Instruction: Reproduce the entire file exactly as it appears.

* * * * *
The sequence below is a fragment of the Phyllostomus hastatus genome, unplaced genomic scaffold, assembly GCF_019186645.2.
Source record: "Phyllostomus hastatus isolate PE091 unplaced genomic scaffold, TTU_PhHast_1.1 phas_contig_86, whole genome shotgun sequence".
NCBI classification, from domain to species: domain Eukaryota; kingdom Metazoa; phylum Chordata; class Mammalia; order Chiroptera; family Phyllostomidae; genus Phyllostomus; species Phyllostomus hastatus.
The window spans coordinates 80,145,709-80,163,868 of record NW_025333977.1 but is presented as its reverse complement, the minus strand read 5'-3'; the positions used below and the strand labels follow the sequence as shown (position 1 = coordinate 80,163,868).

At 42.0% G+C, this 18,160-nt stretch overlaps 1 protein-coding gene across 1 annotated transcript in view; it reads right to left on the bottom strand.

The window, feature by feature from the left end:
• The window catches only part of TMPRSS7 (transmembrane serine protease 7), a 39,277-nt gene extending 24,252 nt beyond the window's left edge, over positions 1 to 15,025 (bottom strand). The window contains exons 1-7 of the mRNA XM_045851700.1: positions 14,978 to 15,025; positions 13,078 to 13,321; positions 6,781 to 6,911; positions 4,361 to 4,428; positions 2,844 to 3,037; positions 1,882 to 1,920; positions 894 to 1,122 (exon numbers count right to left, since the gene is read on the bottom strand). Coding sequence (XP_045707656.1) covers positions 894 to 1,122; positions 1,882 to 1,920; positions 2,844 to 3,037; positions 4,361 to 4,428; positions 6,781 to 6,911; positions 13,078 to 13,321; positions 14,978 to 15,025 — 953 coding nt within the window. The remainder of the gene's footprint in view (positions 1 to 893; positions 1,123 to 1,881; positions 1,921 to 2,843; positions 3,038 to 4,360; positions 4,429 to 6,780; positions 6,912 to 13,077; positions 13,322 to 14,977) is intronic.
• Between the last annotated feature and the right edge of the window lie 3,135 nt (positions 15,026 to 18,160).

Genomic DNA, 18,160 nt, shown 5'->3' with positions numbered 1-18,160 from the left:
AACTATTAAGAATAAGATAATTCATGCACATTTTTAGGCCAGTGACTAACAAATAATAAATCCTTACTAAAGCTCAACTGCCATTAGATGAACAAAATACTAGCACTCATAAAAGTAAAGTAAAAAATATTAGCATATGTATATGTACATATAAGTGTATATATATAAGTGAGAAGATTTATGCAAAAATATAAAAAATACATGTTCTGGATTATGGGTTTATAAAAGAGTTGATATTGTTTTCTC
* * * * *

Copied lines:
The sequence below is a fragment of the Phyllostomus hastatus genome, unplaced genomic scaffold, assembly GCF_019186645.2.
Source record: "Phyllostomus hastatus isolate PE091 unplaced genomic scaffold, TTU_PhHast_1.1 phas_contig_86, whole genome shotgun sequence".
NCBI classification, from domain to species: domain Eukaryota; kingdom Metazoa; phylum Chordata; class Mammalia; order Chiroptera; family Phyllostomidae; genus Phyllostomus; species Phyllostomus hastatus.
The window spans coordinates 80,145,709-80,163,868 of record NW_025333977.1 but is presented as its reverse complement, the minus strand read 5'-3'; the positions used below and the strand labels follow the sequence as shown (position 1 = coordinate 80,163,868).

At 42.0% G+C, this 18,160-nt stretch overlaps 1 protein-coding gene across 1 annotated transcript in view; it reads right to left on the bottom strand.

The window, feature by feature from the left end:
• The window catches only part of TMPRSS7 (transmembrane serine protease 7), a 39,277-nt gene extending 24,252 nt beyond the window's left edge, over positions 1 to 15,025 (bottom strand). The window contains exons 1-7 of the mRNA XM_045851700.1: positions 14,978 to 15,025; positions 13,078 to 13,321; positions 6,781 to 6,911; positions 4,361 to 4,428; positions 2,844 to 3,037; positions 1,882 to 1,920; positions 894 to 1,122 (exon numbers count right to left, since the gene is read on the bottom strand). Coding sequence (XP_045707656.1) covers positions 894 to 1,122; positions 1,882 to 1,920; positions 2,844 to 3,037; positions 4,361 to 4,428; positions 6,781 to 6,911; positions 13,078 to 13,321; positions 14,978 to 15,025 — 953 coding nt within the window. The remainder of the gene's footprint in view (positions 1 to 893; positions 1,123 to 1,881; positions 1,921 to 2,843; positions 3,038 to 4,360; positions 4,429 to 6,780; positions 6,912 to 13,077; positions 13,322 to 14,977) is intronic.
• Between the last annotated feature and the right edge of the window lie 3,135 nt (positions 15,026 to 18,160).

Genomic DNA, 18,160 nt, shown 5'->3' with positions numbered 1-18,160 from the left:
AACTATTAAGAATAAGATAATTCATGCACATTTTTAGGCCAGTGACTAACAAATAATAAATCCTTACTAAAGCTCAACTGCCATTAGATGAACAAAATACTAGCACTCATAAAAGTAAAGTAAAAAATATTAGCATATGTATATGTACATATAAGTGTATATATATAAGTGAGAAGATTTATGCAAAAATATAAAAAATACATGTTCTGGATTATGGGTTTATAAAAGAGTTGATATTGTTTTCTC